Progressives also worry that inequality will result in cuts to social programs, as the wealthy will use their influence and political power to slash welfare. Yet, as wealth inequality has grown, federal social spending has increased, with “total federal and state social spending as a share of GDP” rising “from 9.6 percent in 1980 to 14.3 percent by 2018.”


One common characteristic of populists is the repeated insistence that if we just give them enough power, if we only put the state apparatus in their hands, they can solve all of our problems. “Nobody knows the system better than me,” said Trump in his presidential nomination acceptance speech, “which is why I alone can fix it.” In a similar vein, Elizabeth Warren announced: “You’ve got things that are broken in your life; I’ll tell you exactly why. It’s because giant corporations, billionaires have seized our government.” The problem with these demagogic appeals is that they are typically issued without evidence.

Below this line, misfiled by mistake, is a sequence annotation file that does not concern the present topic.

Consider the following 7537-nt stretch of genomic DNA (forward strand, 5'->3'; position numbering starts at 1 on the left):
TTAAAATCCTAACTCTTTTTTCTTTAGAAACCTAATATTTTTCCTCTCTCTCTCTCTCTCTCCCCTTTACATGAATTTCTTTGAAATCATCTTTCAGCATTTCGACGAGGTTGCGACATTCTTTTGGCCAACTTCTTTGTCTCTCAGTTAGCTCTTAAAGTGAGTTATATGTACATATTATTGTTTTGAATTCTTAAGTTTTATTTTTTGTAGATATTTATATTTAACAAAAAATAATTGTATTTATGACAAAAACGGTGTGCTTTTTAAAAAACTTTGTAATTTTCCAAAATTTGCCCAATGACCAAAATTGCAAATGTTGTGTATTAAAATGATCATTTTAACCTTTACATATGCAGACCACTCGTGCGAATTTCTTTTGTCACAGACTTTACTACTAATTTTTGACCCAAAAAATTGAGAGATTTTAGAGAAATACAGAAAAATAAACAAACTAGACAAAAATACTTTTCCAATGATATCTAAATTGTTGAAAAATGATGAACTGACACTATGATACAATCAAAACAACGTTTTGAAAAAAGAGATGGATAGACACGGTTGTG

As with Marxism, populism starts by dividing citizens into two classes: oppressor and oppressed. For Trump, the oppressors are the elites, “the swamp,” the deep state, globalists, immigrants, and free traders. For Warren and Sanders, the oppressors are the one percent, “big tech,” Wall Street, the “billionaire class,” corporations, and free traders. In both cases, the oppressed is made up of a base of supporters—“the people”—who have been victimized by the supposed oppressors. For the populist demagogue to gain power, he or she must convince the people that they are, in fact, oppressed. This is not an easy task in the freest, most prosperous nation in the history of the world. The most effective solution, then, is the inequality fable.